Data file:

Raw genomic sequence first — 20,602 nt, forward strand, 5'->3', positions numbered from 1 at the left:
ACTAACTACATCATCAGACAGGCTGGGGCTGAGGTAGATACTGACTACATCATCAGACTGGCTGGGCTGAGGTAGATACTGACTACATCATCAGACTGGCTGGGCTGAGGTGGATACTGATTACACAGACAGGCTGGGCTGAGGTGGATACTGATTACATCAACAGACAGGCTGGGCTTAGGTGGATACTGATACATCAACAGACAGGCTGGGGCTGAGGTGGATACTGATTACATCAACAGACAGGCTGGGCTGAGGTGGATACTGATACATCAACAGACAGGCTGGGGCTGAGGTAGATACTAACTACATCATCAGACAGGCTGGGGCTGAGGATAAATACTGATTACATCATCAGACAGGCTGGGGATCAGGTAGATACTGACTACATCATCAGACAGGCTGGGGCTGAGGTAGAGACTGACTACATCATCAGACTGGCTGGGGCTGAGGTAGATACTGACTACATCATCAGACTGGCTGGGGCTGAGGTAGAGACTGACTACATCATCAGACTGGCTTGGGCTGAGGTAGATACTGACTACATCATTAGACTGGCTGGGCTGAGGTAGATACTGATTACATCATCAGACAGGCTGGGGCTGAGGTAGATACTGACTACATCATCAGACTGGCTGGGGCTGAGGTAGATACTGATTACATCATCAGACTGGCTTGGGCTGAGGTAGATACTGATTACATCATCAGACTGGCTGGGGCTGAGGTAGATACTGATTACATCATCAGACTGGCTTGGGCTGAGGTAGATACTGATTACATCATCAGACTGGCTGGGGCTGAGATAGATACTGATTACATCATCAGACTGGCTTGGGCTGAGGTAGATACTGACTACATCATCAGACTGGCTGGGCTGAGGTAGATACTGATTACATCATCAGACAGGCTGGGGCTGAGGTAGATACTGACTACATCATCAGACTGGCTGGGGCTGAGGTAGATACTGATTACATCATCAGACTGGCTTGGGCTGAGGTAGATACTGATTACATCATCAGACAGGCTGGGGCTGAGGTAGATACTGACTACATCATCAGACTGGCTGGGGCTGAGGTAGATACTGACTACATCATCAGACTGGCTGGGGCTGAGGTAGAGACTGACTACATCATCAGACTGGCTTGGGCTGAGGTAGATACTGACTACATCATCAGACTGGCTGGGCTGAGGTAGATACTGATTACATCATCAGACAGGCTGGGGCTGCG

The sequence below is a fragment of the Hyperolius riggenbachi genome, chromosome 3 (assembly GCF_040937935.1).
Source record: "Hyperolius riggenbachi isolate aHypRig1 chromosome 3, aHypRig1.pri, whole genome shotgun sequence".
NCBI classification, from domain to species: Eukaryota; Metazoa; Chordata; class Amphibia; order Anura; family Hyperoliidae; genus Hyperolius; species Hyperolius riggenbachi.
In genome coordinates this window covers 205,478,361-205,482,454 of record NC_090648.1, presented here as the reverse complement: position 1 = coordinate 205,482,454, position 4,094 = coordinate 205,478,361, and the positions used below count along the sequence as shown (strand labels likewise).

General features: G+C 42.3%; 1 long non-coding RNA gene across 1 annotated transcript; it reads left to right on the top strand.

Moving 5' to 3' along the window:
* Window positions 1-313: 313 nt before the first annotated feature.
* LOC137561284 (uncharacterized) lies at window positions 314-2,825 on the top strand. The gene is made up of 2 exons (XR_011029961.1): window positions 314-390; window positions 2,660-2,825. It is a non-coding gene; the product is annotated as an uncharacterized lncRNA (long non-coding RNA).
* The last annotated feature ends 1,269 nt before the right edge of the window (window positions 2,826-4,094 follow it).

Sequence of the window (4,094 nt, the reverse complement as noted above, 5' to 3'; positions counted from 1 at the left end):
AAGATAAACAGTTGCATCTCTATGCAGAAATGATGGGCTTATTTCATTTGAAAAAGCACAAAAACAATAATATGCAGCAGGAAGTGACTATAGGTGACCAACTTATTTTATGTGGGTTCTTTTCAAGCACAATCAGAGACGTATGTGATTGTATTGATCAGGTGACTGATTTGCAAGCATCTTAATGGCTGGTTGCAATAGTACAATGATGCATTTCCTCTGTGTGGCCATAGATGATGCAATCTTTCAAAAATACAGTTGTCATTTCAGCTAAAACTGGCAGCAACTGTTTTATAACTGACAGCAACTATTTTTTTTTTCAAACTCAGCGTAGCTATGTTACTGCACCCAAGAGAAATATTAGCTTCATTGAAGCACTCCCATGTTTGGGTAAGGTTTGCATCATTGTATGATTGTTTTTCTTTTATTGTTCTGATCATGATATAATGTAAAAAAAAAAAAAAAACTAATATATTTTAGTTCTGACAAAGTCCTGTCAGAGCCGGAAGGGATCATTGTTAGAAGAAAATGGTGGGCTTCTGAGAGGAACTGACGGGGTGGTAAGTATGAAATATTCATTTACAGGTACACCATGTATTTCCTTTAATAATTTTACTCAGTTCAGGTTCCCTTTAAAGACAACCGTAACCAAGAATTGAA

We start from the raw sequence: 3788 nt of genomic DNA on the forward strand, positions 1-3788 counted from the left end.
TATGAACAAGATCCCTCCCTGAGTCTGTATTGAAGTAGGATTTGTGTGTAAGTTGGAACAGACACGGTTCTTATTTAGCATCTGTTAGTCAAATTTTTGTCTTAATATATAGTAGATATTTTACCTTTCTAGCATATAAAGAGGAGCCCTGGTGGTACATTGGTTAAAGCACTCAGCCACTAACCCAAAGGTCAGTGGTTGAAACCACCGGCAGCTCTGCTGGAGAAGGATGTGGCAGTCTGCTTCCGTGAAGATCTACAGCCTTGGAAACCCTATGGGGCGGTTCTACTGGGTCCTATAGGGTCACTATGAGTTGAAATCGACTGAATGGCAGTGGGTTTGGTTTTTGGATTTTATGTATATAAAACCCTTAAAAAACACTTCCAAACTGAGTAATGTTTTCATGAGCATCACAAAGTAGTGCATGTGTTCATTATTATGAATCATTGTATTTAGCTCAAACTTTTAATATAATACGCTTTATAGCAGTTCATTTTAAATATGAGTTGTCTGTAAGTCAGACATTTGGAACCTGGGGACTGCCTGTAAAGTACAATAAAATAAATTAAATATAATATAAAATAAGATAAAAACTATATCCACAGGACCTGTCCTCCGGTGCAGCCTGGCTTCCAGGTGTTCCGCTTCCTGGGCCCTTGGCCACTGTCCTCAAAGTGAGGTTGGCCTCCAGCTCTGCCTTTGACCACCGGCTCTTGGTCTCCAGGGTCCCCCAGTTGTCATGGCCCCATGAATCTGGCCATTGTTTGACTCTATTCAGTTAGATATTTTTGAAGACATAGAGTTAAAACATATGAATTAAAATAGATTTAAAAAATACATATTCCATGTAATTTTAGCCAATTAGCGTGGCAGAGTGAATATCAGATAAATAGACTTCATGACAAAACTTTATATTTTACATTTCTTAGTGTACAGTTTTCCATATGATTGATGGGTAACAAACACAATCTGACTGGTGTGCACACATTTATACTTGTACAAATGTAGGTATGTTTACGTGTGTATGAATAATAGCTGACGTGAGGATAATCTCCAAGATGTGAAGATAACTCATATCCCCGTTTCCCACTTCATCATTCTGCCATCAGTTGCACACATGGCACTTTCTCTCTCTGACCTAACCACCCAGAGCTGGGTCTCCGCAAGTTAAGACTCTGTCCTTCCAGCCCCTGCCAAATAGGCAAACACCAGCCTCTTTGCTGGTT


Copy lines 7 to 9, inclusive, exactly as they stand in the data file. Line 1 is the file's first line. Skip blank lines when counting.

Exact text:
General features: G+C 42.3%; 1 long non-coding RNA gene across 1 annotated transcript; it reads left to right on the top strand.

Moving 5' to 3' along the window:
* Window positions 1-313: 313 nt before the first annotated feature.